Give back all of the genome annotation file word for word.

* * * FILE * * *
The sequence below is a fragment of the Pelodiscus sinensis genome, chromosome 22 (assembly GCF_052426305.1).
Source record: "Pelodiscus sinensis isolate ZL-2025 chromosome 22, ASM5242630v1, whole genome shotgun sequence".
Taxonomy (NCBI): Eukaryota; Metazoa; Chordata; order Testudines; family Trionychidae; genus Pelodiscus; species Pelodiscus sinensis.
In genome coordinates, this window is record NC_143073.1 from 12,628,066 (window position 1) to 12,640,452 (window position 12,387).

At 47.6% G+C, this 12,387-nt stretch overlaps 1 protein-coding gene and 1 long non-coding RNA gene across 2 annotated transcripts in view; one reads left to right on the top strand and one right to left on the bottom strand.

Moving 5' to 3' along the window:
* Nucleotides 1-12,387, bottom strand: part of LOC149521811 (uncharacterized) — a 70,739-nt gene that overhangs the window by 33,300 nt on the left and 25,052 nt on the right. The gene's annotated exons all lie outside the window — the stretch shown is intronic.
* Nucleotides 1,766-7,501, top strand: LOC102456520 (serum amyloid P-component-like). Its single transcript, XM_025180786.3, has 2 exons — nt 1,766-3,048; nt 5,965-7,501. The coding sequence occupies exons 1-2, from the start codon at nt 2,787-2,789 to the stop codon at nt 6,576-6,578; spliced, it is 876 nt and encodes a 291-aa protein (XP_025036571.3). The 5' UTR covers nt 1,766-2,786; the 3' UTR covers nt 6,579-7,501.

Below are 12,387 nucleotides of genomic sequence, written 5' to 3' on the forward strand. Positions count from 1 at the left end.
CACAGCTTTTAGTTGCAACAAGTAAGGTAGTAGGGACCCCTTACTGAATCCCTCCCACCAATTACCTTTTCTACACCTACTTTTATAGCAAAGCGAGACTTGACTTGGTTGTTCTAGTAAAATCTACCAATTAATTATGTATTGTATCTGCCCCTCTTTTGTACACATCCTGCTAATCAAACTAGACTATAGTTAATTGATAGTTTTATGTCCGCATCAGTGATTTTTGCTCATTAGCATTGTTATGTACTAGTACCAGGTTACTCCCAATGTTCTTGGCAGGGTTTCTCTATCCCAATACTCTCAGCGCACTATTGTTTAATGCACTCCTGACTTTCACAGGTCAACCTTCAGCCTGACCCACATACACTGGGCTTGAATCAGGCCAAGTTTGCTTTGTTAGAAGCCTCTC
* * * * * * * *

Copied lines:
The sequence below is a fragment of the Pelodiscus sinensis genome, chromosome 22 (assembly GCF_052426305.1).
Source record: "Pelodiscus sinensis isolate ZL-2025 chromosome 22, ASM5242630v1, whole genome shotgun sequence".
Taxonomy (NCBI): Eukaryota; Metazoa; Chordata; order Testudines; family Trionychidae; genus Pelodiscus; species Pelodiscus sinensis.
In genome coordinates, this window is record NC_143073.1 from 12,628,066 (window position 1) to 12,640,452 (window position 12,387).

At 47.6% G+C, this 12,387-nt stretch overlaps 1 protein-coding gene and 1 long non-coding RNA gene across 2 annotated transcripts in view; one reads left to right on the top strand and one right to left on the bottom strand.

Moving 5' to 3' along the window:
* Nucleotides 1-12,387, bottom strand: part of LOC149521811 (uncharacterized) — a 70,739-nt gene that overhangs the window by 33,300 nt on the left and 25,052 nt on the right. The gene's annotated exons all lie outside the window — the stretch shown is intronic.
* Nucleotides 1,766-7,501, top strand: LOC102456520 (serum amyloid P-component-like). Its single transcript, XM_025180786.3, has 2 exons — nt 1,766-3,048; nt 5,965-7,501. The coding sequence occupies exons 1-2, from the start codon at nt 2,787-2,789 to the stop codon at nt 6,576-6,578; spliced, it is 876 nt and encodes a 291-aa protein (XP_025036571.3). The 5' UTR covers nt 1,766-2,786; the 3' UTR covers nt 6,579-7,501.

Below are 12,387 nucleotides of genomic sequence, written 5' to 3' on the forward strand. Positions count from 1 at the left end.
CACAGCTTTTAGTTGCAACAAGTAAGGTAGTAGGGACCCCTTACTGAATCCCTCCCACCAATTACCTTTTCTACACCTACTTTTATAGCAAAGCGAGACTTGACTTGGTTGTTCTAGTAAAATCTACCAATTAATTATGTATTGTATCTGCCCCTCTTTTGTACACATCCTGCTAATCAAACTAGACTATAGTTAATTGATAGTTTTATGTCCGCATCAGTGATTTTTGCTCATTAGCATTGTTATGTACTAGTACCAGGTTACTCCCAATGTTCTTGGCAGGGTTTCTCTATCCCAATACTCTCAGCGCACTATTGTTTAATGCACTCCTGACTTTCACAGGTCAACCTTCAGCCTGACCCACATACACTGGGCTTGAATCAGGCCAAGTTTGCTTTGTTAGAAGCCTCTC